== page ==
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Rugby Fitness & Conditioning
A ground-breaking approach to
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The most important principle in strength and power training is correct technique.
Technique should never be sacrificed for level of resistance, experimentation, or speed of movement.

All strength and power exercises should be learnt and taught like a skill
Similar to kicking or passing, correct technique leads to success and prevention of injury. Players should seek the supervision of a qualified Fitness or Weight Lifting Instructor.

  • Breathing correctly during resistance training is vital for healthy blood distribution - the lifter should inhale prior to and during the lowering phase and exhale during the lifting phase.
  • Avoid holding your breath - this raises blood pressure and restricts blood flow to the heart and resultant 'dizziness'

Guiding and 'spotting' is crucial and should be applied to all exercises.
It is common to see a lifter being spotted during a bench press but how often do you see it for a pull-up, squat, or bicep curl!? The principles are the same - correct body alignment and recruitment of core stabilisers should be encouraged, plus close support to prevent loss of control. Close spotting is essential during dumbell exercises, which require greater control compared to barbell exercises. Incorrect lifting and spotting techniques can lead to serious injury.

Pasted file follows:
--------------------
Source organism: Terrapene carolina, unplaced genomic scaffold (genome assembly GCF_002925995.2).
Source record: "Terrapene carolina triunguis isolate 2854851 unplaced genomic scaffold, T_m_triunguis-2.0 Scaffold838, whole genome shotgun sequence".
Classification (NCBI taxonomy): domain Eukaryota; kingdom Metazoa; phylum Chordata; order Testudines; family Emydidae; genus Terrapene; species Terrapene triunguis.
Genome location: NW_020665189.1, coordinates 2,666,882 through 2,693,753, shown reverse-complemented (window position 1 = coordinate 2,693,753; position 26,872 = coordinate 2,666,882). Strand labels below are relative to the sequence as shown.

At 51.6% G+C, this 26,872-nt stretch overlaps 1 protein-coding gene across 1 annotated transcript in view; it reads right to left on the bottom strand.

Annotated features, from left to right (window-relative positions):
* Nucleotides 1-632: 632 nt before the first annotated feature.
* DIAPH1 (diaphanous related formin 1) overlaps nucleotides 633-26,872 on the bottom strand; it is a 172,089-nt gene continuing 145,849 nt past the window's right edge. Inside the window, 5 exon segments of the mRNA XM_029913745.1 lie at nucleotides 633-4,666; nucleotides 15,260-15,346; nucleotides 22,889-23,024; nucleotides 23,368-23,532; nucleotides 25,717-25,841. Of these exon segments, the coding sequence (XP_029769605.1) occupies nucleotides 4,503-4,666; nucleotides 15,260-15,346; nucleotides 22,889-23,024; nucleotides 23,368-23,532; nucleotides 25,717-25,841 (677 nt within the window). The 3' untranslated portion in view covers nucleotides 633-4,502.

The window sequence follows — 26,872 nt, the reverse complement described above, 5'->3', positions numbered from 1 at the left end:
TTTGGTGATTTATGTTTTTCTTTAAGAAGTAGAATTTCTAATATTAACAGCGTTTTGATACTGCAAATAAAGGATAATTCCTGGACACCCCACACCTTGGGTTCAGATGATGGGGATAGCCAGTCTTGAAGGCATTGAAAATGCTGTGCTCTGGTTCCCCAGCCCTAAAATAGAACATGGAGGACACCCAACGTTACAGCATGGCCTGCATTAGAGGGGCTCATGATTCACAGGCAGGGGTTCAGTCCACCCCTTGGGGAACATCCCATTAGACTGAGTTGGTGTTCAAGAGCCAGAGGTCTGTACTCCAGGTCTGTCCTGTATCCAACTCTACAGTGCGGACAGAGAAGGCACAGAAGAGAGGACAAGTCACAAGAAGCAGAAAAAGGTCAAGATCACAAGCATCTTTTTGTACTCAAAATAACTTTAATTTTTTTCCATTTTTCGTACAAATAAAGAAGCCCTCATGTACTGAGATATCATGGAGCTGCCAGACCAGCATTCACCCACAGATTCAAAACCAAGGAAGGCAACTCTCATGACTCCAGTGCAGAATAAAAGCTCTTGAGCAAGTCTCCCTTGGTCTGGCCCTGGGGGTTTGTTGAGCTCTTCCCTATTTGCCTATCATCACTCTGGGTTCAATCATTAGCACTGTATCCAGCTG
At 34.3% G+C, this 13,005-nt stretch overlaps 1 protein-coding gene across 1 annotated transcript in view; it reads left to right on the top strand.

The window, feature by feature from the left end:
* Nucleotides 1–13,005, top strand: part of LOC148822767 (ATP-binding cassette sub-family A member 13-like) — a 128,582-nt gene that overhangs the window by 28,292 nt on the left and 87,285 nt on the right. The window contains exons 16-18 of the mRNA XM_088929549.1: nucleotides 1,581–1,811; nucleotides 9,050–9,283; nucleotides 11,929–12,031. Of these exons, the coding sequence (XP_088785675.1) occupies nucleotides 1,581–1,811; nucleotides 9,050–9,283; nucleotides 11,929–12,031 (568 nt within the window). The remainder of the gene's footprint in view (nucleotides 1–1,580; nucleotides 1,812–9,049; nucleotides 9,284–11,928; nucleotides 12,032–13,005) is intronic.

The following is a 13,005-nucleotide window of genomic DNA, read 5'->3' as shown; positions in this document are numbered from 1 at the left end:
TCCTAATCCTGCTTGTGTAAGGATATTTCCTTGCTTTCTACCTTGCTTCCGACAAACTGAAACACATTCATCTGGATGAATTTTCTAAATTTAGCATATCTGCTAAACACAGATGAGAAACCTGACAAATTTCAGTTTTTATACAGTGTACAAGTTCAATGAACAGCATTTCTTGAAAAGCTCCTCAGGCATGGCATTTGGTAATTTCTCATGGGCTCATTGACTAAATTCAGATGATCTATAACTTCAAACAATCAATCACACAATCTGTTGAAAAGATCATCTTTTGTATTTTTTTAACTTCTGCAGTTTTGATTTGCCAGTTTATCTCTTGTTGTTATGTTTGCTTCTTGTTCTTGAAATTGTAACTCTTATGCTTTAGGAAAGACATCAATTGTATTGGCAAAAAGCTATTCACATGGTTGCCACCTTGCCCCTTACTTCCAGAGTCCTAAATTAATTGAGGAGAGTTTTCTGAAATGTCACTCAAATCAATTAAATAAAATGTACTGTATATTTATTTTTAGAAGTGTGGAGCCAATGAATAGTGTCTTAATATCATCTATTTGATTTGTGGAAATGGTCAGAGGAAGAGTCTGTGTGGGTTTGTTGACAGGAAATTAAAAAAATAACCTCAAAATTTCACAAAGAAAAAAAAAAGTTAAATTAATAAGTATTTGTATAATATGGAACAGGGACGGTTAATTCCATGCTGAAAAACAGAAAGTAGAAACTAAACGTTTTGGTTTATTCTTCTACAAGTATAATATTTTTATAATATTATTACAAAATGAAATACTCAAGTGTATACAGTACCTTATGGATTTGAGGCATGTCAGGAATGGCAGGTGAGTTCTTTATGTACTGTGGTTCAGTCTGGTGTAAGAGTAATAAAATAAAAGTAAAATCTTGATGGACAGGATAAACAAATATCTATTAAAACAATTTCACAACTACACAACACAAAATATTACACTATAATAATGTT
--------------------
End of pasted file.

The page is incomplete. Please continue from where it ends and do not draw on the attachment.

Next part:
To adhere to correct technique, exercises must be performed through a full range of movement. This means moving the resistance to the end ranges of the muscle and leads to better and safer strength gains.

Two factors to consider here include single arm and leg exercises and equal training of opposing muscles. In the first instance, exercising each arm and leg seperately (unilateral) avoids domination and variances in strength between limbs. For example, a single leg squat or leg press may replace a double leg squat or leg press (bilateral) to ensure that one leg isn't generating more force than the other during a lift.

You should aim to train opposing muscles equally.
If you were to train the quadriceps exclusively and ignore the hamstrings, you are increasing your chances of injury - the quadriceps would probably become too strong for the hamstrings during sprinting and result in poor running technique and muscle damage.

To develop strength and power you need to overload the muscles i.e. work them against resistance. This resistance should be progressive in terms of the load and speed of movement, particularly while technique is developing.

Work to a point of fatigue, not failure

Recent research and position statements from governing bodies confirm that children can benefit from a well designed and supervised resistance training programme.For specific information on strength and power training for players below the age of 18 please visit the Academy section.



Improved strength is the single best way to improve a players speed
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The squat is the 'King' of strength training - it improves leg strength that transfers to improved running speed and power. You do not need to squat heavy weights to gain real benefits.